Upper School Art Teacher Eric Baylin has taught for 33 years at Packer.
In his current art, he uses rocks and branches, in combination with string to create temporary sculptural installations. In these works he plays with the natural tension of the string weighted by the rocks to hold the branches in place. When he arrives at the uncanny moment in which all the elements settle into both a literal and visual state of balance, that particular work is complete.
The exhibit in the Shen Gallery will include several of these recent installations as well as earlier examples of his ceramic sculpture, drawings, and photographs.
During the course of the exhibition (date to be determined), Eric will create “Drawing Performed in Three Parts” in collaboration with dancers, artists, and musicians from the Packer community. In this interactive piece, participants will create a series of large-scale drawings as a live performance. Email Michael Miller at firstname.lastname@example.org if you would like to be informed of when this event will take place.
Eric Baylin attended Duke University for three years, and then earned a BFA from the San Francisco Art Institute and an MFA from UNC-Chapel Hill.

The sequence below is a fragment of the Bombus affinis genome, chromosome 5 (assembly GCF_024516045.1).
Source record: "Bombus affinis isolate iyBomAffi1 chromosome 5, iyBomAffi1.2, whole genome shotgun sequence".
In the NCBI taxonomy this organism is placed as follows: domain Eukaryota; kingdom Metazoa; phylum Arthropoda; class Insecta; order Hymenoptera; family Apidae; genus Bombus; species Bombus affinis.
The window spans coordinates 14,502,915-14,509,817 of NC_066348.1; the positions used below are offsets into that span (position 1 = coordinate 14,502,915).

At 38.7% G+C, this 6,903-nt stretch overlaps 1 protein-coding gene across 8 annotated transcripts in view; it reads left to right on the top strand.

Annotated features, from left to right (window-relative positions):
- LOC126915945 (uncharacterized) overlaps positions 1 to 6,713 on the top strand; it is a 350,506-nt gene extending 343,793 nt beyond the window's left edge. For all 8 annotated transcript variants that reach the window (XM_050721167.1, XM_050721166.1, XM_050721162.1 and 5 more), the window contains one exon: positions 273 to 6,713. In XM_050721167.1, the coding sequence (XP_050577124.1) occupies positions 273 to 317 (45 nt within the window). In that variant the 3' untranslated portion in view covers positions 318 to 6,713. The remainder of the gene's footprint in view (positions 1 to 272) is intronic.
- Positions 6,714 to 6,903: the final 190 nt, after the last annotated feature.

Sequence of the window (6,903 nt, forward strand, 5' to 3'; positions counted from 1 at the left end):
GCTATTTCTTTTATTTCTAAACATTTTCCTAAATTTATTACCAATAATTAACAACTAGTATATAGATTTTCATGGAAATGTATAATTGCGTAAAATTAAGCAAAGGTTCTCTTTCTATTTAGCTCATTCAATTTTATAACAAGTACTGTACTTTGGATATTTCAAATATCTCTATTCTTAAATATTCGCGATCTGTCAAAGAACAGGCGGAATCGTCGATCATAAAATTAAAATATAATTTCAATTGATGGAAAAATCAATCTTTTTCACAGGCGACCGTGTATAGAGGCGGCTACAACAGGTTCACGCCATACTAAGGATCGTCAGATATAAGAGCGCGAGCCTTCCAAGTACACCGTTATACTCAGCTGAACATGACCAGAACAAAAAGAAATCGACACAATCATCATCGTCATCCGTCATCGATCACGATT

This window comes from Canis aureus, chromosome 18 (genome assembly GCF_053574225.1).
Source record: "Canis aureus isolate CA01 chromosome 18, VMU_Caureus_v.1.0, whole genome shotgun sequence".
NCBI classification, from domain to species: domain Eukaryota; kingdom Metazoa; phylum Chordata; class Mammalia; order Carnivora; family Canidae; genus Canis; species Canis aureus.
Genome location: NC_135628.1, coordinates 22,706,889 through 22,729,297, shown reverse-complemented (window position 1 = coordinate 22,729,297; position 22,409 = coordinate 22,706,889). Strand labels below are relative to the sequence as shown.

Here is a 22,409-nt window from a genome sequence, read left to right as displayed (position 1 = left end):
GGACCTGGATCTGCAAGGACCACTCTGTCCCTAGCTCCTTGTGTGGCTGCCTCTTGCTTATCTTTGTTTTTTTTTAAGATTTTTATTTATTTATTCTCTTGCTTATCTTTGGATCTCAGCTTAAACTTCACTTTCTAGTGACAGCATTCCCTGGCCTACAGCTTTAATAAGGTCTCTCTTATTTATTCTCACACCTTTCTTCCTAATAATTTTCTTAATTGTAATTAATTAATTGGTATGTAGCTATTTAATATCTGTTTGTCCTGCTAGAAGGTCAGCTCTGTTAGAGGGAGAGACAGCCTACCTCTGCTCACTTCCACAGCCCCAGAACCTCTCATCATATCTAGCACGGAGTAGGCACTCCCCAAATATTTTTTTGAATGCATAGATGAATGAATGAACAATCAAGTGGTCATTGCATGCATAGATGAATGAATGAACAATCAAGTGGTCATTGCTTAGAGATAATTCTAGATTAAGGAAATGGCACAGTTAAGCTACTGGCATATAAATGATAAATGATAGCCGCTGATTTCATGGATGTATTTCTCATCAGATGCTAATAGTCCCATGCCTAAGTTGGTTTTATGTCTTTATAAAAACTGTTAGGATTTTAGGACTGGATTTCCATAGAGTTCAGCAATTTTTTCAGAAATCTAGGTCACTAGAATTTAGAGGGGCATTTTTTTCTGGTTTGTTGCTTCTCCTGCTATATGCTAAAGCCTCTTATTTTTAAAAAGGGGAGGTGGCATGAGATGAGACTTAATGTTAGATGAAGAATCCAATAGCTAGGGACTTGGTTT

Alongside his work as a sculptor, Baylin is a poet and lyricist. In addition to the many songs he has written for the Packer community, he created “Time for a Tuneup: Songs to Help Teachers Make it Through the Year,” a monthly column which was featured for five years on the Education World website. The humor that runs through his poems and songs is evident in his visual art as well.
Baylin is a published author of essays about education and was featured in an online video course created with Harvard about adapting current neuroscientific research into the classroom. A teacher of meditation for more than thirty years, he is also a national facilitator trained at the Center for Courage and Renewal, which is associated with the work of educator and activist, Parker Palmer. He also serves as a professional development consultant to other independent schools in the tri-state area.
Given his many interests and demands on his time, he has directed his passion for making art into a form that allows for improvisation, impermanence, and minimal storage requirements. As in art, so in life he seeks a state of balance.